Pub. date: 2008 | Online Pub. Date: November 27, 2007 | DOI: 10.4135/9781412953948 | Print ISBN: 9781412928168 | Online ISBN: 9781412953948| Publisher:SAGE Publications, Inc.About this encyclopedia
Emily K. Brunson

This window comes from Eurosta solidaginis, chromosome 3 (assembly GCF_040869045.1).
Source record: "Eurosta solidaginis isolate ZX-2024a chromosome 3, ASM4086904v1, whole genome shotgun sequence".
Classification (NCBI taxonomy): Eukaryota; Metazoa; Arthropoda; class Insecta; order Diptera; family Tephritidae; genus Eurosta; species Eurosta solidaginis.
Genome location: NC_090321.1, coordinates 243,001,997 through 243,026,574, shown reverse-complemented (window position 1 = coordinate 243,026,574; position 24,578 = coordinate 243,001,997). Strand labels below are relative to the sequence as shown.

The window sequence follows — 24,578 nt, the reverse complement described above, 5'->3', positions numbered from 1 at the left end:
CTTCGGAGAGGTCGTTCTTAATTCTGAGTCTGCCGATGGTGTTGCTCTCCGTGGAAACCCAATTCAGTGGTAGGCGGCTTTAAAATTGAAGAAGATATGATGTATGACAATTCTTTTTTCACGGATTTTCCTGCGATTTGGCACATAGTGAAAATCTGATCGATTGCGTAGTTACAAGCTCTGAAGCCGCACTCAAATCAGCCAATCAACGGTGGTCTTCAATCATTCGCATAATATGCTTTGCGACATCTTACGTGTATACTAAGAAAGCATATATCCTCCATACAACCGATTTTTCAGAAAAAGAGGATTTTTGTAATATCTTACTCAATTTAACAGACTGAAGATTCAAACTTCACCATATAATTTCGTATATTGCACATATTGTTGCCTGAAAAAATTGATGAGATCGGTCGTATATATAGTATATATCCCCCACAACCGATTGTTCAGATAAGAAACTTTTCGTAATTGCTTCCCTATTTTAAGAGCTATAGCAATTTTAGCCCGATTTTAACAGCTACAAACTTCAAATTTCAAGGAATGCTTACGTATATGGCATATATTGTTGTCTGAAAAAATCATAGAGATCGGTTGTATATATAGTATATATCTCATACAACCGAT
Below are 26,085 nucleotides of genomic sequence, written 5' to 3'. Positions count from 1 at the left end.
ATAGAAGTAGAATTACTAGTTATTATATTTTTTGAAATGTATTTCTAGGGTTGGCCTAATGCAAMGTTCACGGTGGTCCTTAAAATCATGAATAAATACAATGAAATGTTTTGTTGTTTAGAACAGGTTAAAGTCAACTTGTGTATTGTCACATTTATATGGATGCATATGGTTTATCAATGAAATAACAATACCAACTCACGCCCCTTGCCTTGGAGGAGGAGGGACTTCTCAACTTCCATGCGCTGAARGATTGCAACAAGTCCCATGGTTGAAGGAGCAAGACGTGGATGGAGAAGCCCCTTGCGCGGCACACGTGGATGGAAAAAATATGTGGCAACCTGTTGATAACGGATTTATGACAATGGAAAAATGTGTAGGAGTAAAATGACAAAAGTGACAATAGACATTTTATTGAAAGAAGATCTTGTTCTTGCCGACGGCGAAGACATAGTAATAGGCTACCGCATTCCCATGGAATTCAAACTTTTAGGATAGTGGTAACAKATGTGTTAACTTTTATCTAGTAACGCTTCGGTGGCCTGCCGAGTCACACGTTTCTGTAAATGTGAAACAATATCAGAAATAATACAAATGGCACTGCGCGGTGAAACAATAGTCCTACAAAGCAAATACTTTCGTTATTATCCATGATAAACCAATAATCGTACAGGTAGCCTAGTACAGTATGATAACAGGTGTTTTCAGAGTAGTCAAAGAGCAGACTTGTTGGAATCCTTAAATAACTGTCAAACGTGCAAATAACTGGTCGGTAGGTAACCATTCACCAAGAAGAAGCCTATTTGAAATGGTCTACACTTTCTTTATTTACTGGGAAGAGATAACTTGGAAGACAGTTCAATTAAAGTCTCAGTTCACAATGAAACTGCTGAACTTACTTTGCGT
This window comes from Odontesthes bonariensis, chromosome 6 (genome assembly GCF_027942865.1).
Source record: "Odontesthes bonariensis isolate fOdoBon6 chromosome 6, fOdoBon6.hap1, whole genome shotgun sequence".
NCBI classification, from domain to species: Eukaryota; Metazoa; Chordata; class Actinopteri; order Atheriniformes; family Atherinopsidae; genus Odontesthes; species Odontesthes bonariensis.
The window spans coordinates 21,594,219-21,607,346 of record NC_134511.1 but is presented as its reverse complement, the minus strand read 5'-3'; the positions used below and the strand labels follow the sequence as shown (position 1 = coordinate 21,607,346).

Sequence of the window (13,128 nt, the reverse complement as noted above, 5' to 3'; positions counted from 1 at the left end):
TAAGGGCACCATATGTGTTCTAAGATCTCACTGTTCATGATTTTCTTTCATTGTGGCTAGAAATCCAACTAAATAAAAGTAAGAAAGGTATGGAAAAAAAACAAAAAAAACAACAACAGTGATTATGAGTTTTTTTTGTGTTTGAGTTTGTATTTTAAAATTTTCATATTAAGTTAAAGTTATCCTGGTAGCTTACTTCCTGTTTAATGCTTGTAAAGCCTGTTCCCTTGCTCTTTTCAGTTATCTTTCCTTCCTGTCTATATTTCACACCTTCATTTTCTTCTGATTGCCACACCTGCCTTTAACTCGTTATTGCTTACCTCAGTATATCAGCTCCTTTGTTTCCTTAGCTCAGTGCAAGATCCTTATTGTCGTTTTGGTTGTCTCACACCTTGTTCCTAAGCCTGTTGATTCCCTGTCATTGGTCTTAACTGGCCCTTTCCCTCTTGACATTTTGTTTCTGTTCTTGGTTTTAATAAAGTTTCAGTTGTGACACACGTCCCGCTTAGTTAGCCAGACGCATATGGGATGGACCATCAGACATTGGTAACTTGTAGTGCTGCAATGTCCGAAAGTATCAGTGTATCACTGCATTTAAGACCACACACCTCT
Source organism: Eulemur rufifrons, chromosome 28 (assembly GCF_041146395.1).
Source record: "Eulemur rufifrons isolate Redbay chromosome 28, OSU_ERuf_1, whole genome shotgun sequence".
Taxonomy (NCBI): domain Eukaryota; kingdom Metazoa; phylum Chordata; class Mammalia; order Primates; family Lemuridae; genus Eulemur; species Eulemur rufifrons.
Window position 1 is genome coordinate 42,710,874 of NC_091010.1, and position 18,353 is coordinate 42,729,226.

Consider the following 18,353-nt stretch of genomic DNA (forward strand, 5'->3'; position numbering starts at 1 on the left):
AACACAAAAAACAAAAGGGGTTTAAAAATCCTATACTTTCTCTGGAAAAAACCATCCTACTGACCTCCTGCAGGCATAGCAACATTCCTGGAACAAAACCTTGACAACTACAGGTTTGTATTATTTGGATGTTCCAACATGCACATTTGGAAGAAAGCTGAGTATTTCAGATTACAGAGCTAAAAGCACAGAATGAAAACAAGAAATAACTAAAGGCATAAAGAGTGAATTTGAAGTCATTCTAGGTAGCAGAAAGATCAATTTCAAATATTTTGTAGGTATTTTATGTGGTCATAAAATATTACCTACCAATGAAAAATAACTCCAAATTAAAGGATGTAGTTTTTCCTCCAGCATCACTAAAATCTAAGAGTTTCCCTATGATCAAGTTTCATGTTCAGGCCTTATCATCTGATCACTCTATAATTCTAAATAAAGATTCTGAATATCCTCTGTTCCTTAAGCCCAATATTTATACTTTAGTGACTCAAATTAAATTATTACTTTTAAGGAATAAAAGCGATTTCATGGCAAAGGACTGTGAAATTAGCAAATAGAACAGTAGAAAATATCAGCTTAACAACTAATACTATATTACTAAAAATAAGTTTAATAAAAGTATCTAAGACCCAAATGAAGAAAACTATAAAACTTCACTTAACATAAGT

Vaccination is the process of producing immunity against a disease by exposing individuals to weakened, dead, or closely related (but relatively harmless) versions of the pathogen that causes this disease. With the advent of widespread vaccination within populations, rates of vaccine-preventable diseases have dropped dramatically, leading to significant decreases in both morbidity and mortality. Through vaccination, for example, smallpox has been completely eradicated and other diseases, such as polio and measles, are in the process of becoming eliminated. In spite of these successes, however, vaccination is not without controversy. Concerns over possible adverse effects have caused individuals in many areas of the world to question the benefit of vaccines. Credit for the development of vaccination is given to Edward Jenner, an 18th century English physician. In 1796, Jenner successfully vaccinated an 8-yearold boy against smallpox by exposing him to the related, but much less virulent, cowpox virus. Since Jenner's initial ...